The day Canadian Team eventer Karl Slezak met Fernhill Wishes, he liked what he saw. The four-year-old bay Irish Sport Horse by Chacoa and out of KEC Galway Bay was leggy, refined and a bit wild as he jogged up the driveway of Fernhill Sport Horses. On the recommendation of his friends (the late) Jordan and Shandiss McDonald, Slezak was on his first horse-shopping expedition to Ireland in November, 2013.
“The second day, he was a little more sensible and by the time he got here (to North America), everything changed. He was the laziest horse I’ve ever ridden,” says Slezak. “He kind of fooled us.”
Although ‘Choc’, bred by Anna Kennedy and owned by Slezak and Kirk Hoppner, initially looked the part of an event horse, that changed as he filled out to the point where Slezak feared he was too heavy to be competitive at the upper levels.
“I was always hopeful, but definitely the first two years, I was a little bit concerned, to say the least,” admits Slezak. “For a while he was having a lot of rails at novice. I was always a bit nervous, but he kept getting better and stronger.”
Fast-forward to the present. Choc is now 12 and he and Slezak followed up a team bronze medal and 12th place individual finish at the 2019 Pan Am Games in Lima, Peru, with consistent top-10 placings at four-stars, including a sixth-place finish in the Jersey Fresh CCI4* in May. Choc and Slezak are first alternates for the Tokyo Olympics should either of Canada’s designated event riders, Jessica Phoenix with Pavarotti or Coleen Loach with Quorry Blue D’Argouges, be unable to compete.
“Choc didn’t come into his own until intermediate,” says Slezak. “The more we challenged him, the harder he tried.”
The horse was good at preliminary and intermediate, but Slezak worried he would never be fast enough for advanced. He was approached by a dealer who wanted to buy the horse and Slezak almost sold him.
But when Choc did his first long-format four-star, “he came back so well, he felt amazing. That fall I took him to Fair Hill [International] and he jumped around and we finished just outside the top 10. That’s when I knew, okay, I have a serious contender here.”
Despite his success moving up the levels, Slezak says Choc is still lazy. “Running was never his thing and he always felt more like a show jumper. But he’s opening up his stride and feeling more confident in himself. He ran so well at Jersey that I think I could have made the time if I pushed him more at the beginning.”
“If I’m ever going to be confident jumping around Badminton, Choc’s the horse. Jumps are a bit of a joke to him…”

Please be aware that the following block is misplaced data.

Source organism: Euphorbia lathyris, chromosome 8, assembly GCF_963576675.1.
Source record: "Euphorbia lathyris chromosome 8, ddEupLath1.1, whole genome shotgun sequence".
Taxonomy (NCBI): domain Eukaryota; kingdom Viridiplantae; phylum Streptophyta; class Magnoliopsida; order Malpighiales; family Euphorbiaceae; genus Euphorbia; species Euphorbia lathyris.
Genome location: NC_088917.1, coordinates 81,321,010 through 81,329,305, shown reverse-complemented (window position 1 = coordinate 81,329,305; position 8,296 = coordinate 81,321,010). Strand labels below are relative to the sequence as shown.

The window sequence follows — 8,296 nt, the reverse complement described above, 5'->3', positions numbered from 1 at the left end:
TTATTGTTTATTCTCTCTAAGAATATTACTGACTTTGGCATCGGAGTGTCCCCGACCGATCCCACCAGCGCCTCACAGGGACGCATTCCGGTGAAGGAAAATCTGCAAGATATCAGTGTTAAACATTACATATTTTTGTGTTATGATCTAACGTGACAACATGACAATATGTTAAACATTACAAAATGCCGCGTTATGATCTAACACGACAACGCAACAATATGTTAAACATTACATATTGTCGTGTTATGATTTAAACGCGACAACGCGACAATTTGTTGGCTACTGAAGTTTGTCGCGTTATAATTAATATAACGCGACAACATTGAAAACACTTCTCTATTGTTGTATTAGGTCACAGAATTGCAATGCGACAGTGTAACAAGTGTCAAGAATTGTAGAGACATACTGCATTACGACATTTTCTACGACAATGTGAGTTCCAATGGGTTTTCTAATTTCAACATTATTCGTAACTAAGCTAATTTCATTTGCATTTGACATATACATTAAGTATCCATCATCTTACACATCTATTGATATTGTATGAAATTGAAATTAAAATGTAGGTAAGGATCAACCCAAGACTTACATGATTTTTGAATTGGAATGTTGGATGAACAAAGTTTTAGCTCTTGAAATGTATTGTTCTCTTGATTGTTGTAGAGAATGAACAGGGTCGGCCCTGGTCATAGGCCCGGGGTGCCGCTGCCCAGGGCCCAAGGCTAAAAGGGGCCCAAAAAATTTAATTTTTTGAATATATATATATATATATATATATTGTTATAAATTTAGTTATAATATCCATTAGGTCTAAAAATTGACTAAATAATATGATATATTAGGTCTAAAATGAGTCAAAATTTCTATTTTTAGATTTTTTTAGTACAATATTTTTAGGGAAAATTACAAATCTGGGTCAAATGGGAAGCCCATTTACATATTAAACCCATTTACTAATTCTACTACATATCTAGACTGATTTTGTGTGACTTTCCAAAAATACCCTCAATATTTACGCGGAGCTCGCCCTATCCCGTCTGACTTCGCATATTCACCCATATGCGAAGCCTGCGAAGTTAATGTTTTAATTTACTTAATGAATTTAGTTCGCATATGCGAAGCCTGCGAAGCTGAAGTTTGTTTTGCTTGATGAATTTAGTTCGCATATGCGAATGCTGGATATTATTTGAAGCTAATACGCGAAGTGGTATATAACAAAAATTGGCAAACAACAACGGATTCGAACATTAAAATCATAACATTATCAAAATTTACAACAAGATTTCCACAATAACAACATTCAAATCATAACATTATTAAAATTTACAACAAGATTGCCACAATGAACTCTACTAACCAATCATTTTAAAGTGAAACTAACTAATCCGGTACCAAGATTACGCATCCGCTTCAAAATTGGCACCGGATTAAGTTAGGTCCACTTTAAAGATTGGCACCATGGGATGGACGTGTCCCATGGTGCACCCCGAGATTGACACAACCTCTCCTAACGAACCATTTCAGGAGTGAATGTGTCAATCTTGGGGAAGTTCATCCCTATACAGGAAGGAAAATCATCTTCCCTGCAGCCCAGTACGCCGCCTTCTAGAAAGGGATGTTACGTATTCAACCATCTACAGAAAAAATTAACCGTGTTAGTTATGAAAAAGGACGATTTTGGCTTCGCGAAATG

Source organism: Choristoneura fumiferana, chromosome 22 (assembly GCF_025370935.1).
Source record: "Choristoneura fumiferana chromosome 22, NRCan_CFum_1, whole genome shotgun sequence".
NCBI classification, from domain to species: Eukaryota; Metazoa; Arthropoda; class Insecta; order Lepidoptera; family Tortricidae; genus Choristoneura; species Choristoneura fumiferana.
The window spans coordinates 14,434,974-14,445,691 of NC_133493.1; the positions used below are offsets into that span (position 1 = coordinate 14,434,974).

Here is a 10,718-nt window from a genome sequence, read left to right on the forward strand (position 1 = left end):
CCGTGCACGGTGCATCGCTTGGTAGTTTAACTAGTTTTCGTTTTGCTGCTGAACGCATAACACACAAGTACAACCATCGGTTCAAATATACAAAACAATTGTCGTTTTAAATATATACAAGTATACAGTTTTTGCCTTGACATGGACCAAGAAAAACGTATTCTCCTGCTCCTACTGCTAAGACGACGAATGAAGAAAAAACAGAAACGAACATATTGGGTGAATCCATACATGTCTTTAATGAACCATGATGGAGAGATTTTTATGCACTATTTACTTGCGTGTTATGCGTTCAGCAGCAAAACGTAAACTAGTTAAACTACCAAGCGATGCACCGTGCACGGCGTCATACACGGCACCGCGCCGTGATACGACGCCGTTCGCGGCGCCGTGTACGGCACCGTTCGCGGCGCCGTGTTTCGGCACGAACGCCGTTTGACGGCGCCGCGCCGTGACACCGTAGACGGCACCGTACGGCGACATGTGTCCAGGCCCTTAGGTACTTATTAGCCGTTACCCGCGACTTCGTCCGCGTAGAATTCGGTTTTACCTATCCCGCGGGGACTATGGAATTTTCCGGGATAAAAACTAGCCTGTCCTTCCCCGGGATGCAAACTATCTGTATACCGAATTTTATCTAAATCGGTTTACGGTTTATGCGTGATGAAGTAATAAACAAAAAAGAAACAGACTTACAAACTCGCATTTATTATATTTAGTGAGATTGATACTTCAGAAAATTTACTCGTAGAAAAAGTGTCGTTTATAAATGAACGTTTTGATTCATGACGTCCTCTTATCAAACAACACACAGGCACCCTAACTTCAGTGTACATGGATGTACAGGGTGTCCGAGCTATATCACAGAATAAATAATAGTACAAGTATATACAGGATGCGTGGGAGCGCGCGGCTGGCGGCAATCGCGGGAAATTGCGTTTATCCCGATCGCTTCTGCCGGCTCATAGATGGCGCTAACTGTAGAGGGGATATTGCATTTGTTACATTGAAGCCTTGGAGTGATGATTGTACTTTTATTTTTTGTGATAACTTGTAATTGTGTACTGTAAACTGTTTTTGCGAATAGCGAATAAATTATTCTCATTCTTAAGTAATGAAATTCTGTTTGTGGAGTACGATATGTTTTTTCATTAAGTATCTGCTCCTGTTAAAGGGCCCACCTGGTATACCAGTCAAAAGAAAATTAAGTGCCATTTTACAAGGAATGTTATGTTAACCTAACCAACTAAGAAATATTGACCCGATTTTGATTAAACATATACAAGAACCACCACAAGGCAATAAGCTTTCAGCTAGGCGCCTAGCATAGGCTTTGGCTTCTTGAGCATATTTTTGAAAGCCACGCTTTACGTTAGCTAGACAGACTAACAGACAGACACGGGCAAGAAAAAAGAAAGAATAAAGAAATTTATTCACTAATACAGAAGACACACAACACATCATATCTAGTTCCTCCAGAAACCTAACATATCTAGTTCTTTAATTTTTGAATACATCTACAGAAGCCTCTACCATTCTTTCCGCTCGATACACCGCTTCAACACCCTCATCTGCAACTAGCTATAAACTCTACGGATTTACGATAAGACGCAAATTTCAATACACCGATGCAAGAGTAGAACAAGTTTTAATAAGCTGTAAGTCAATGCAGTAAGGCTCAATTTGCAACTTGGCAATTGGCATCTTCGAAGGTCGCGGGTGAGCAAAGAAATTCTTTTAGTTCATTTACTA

Slezak says when he first got Choc, he initially tried to rouse his competitive instinct by galloping with other horses, to no avail. The secret has been to push the horse past his comfort zone in galloping and in jumping.
Slezak says “everybody hates jump-setting for me” as he likes to keep Choc thinking with lots of angles, tight turns and rollbacks. That practice paid off when the pair claimed the Horseware Indoor Eventing Championship at the 2019 Royal Agricultural Winter Fair, with a tight rollback late in the course. The horse fed off the electric atmosphere.
“Choc loved it. He loves cheering, he loves attention,” says Slezak.
While Choc has had good dressage scores, it’s still a work in progress. “He’s a great mover, but can always be more active and I have to work hard to get activity out of him,” says Slezak. “He’s so steady and trainable, but his laziness is why we struggle with changes. We are getting more clean changes this year and by Fair Hill this year, I hope to have that down.”
At home, Choc is so quiet Slezak can put anyone on him. When the horse was going intermediate, Slezak used him as a lesson horse for a student in her late 70s. He’s the barn favourite and demands treats anytime anyone goes into the tack room.
“The only thing he is naughty about is the ribbon ceremony and victory gallop,” says Slezak. “As soon as he has the ribbon, he starts prancing and won’t stand for pictures. At the Pan Am ceremony I was concerned, as I had to get off to get the medal, then get back on and he felt ready to explode.”
Last year, Slezak and wife Katlyn Hewson-Slezak made their Spruce Stables South in Florida their year-round base. The weekend of July 4th, Karl and Fernhill Wishes won the Open Intermediate at Chattahoochee Hills Horse Trials in Georgia (and they led the dressage phase, too). If the pair aren’t summoned to go to Tokyo, they’ll start preparing for the advanced event in Ocala, then Stableview and Fair Hill. It’s always been a goal of Slezak’s to compete at the Badminton Horse Trials and 2022 may be the year.
“If Fair Hill goes well, maybe we’ll go to Badminton,” he says. “If I’m ever going to be confident jumping around Badminton, Choc’s the horse. Jumps are a bit of a joke to him and I’d feel very confident with him with those big jumps. We’ll see. Then we’ll aim for the World Championships next year.”